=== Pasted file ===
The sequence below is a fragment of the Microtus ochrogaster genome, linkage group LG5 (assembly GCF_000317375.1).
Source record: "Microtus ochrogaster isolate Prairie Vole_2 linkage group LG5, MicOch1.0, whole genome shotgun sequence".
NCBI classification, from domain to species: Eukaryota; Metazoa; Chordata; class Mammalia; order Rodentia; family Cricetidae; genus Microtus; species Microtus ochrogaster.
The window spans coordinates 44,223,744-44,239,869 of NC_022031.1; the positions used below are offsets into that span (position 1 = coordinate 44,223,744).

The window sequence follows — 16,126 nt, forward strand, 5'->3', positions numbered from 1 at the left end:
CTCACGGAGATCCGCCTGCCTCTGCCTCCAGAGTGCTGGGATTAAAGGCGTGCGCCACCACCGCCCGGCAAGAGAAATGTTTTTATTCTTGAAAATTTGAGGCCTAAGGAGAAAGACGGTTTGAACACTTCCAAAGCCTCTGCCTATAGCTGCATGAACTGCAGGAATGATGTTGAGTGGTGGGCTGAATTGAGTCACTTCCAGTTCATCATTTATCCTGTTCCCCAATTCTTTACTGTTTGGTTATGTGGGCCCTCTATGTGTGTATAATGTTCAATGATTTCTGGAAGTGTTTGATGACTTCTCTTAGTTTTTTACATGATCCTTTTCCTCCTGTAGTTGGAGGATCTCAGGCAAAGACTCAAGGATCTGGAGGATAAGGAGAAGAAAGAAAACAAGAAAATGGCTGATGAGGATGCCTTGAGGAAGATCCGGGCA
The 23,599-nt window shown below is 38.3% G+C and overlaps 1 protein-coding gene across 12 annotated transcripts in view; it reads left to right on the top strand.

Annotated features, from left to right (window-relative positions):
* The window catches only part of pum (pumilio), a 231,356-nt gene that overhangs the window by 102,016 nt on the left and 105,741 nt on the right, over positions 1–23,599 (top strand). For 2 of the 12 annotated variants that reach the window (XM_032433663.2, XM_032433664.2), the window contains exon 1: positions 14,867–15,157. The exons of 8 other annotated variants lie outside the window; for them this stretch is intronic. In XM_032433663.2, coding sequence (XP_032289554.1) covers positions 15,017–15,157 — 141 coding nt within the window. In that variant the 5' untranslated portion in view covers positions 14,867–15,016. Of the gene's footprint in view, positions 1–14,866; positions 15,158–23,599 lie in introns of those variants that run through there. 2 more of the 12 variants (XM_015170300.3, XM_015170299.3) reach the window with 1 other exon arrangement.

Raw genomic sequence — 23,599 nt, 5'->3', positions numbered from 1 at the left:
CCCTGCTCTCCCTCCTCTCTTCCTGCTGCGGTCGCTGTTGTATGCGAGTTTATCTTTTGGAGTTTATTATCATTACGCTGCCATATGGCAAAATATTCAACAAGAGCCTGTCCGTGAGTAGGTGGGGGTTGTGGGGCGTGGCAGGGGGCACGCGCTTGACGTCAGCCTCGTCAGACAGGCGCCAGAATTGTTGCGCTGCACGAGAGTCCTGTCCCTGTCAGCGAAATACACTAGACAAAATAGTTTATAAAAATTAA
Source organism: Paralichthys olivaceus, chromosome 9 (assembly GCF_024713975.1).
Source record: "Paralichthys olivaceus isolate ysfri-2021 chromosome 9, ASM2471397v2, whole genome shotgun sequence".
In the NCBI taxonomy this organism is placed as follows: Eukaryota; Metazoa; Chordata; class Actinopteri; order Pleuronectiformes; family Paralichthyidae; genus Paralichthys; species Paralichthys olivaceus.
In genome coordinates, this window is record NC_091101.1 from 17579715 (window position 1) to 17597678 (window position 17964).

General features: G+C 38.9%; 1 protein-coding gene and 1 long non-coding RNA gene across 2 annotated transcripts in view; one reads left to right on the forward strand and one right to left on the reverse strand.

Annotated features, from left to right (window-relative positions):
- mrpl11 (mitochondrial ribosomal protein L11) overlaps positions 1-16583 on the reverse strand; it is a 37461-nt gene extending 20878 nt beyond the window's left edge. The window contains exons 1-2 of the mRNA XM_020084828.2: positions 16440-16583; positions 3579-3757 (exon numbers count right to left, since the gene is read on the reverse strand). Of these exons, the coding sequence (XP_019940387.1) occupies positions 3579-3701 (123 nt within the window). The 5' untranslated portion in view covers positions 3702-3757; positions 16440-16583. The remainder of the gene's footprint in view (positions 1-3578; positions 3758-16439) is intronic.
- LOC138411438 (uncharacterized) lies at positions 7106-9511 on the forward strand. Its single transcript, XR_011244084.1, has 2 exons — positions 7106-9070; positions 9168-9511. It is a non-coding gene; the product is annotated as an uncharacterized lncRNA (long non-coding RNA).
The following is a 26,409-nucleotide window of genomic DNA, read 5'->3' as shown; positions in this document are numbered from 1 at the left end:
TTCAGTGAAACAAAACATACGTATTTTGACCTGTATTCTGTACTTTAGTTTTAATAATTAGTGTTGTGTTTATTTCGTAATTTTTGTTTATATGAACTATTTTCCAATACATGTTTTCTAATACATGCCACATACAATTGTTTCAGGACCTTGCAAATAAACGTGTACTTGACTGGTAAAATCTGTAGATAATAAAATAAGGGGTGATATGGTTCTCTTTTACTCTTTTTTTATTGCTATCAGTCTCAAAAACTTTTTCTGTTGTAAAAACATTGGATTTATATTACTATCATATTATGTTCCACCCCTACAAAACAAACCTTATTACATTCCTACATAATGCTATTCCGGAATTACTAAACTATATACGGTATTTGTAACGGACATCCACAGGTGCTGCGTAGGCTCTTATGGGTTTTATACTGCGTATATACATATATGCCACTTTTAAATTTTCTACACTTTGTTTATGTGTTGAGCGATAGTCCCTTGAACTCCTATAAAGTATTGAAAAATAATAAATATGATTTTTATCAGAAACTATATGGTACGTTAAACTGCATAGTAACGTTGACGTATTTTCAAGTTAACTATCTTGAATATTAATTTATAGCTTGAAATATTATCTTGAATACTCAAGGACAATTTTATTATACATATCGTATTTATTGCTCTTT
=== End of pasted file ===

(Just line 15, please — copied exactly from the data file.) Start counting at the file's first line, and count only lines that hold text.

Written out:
In genome coordinates, this window is record NC_091101.1 from 17579715 (window position 1) to 17597678 (window position 17964).